How to Write a Podcast Script That Mesmerizes Listeners

Popular podcasts may sound like aimless conversations—and they often are. But most of the time, they’re following some sort of script.

Crafting a great podcast script can be the difference between a show that fizzles and one that sizzles. It’s the heart of your show, guiding the conversation in a way that engages listeners.

So in this article, I’ll teach you how to write a great one. After that, I’ll lay out some rough templates for you to follow.

The Benefits of a Scripted Podcast

Podcasts that don’t follow a script can work, but there are some definite advantages to scripting your show:

  • You can stay on track: A script ensures that your conversation stays focused on the topic at hand. This is especially helpful if you tend to go off on tangents (like I do).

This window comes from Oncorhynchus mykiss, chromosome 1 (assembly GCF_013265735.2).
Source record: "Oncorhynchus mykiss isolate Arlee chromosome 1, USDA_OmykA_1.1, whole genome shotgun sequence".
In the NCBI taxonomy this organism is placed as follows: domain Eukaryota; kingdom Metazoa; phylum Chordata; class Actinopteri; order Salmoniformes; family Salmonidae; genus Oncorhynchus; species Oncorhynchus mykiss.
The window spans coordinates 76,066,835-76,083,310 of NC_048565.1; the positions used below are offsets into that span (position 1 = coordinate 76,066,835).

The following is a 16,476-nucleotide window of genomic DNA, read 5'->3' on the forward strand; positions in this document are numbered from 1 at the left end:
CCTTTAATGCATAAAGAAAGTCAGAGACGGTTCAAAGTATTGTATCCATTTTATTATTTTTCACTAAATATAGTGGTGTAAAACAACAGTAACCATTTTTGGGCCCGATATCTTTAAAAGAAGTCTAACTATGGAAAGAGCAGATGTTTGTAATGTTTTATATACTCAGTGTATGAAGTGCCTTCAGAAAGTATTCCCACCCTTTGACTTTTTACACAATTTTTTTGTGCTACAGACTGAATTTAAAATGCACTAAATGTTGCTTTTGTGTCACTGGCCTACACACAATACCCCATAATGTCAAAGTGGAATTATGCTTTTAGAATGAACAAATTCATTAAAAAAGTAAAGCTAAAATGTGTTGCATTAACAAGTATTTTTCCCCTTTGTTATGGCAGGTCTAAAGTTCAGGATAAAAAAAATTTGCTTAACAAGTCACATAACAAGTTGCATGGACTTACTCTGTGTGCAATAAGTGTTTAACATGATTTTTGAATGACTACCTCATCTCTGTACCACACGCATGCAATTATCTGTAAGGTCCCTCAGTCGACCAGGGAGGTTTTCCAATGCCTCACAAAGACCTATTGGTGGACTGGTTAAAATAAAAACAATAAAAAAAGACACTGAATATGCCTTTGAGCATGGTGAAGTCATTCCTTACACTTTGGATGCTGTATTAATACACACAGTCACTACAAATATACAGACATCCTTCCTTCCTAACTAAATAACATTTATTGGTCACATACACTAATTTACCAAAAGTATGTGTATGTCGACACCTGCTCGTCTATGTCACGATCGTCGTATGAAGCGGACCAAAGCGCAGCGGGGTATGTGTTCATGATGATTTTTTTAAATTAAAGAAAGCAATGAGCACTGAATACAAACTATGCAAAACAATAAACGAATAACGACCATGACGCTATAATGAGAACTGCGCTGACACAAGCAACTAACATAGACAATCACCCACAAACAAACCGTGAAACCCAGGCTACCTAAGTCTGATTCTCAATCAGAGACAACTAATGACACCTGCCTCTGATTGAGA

• You can sound natural: A well-written script can help you sound like you’re having a conversation, even if you’re reading from a teleprompter.
  • You can be more efficient: If you’re tight on time, a script can help you get through your recording with fewer takes.
  • You can plan ahead: A script gives you a chance to think about the best way to structure your show, so you can hit all the key points you want to make.

Now that you know why you should script your podcast, let’s discuss how to write one.

How to Write a Podcast Script (Step-by-Step)

Here’s a step-by-step guide to writing a great podcast script:

  1. Choose a topic
  2. Outline your show
  3. Write your intro
  4. Write your body
  5. Write your outro

1. Choose a Topic

The first step is to choose a topic for your show. This can be anything from current events to pop culture to your niche.